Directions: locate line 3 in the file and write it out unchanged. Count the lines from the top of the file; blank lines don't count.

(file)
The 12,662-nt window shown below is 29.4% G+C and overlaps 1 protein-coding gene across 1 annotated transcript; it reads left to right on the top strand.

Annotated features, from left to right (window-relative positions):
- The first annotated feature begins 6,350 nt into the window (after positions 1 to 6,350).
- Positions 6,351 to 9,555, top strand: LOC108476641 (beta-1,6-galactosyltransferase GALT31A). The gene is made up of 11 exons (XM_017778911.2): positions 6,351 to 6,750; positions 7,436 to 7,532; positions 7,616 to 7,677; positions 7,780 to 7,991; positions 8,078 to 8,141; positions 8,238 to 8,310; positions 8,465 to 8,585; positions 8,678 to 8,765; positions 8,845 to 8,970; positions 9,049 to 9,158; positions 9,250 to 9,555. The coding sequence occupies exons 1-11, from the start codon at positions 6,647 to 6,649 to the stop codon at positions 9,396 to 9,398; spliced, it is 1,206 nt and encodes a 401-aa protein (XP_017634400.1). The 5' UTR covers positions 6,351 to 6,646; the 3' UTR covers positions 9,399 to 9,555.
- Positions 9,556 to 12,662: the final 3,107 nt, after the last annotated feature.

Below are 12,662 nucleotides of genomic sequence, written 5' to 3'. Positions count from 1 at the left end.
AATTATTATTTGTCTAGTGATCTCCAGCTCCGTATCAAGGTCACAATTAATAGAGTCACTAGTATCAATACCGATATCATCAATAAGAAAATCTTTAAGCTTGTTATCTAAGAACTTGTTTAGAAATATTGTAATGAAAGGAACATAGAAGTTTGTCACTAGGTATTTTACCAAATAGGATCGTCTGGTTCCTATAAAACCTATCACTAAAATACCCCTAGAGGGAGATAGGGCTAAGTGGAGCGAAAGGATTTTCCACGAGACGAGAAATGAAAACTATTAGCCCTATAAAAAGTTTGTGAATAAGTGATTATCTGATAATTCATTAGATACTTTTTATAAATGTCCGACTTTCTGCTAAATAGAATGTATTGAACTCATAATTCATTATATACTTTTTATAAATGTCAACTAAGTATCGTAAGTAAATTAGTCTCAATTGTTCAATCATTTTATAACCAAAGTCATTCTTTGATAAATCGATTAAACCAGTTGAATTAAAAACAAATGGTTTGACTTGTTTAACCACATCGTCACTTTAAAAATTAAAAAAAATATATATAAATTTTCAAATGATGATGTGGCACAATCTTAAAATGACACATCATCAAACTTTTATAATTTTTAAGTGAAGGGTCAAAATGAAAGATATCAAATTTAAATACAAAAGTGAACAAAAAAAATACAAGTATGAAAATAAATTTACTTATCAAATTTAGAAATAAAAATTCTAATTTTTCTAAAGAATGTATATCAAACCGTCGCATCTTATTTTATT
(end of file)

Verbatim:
- The first annotated feature begins 6,350 nt into the window (after positions 1 to 6,350).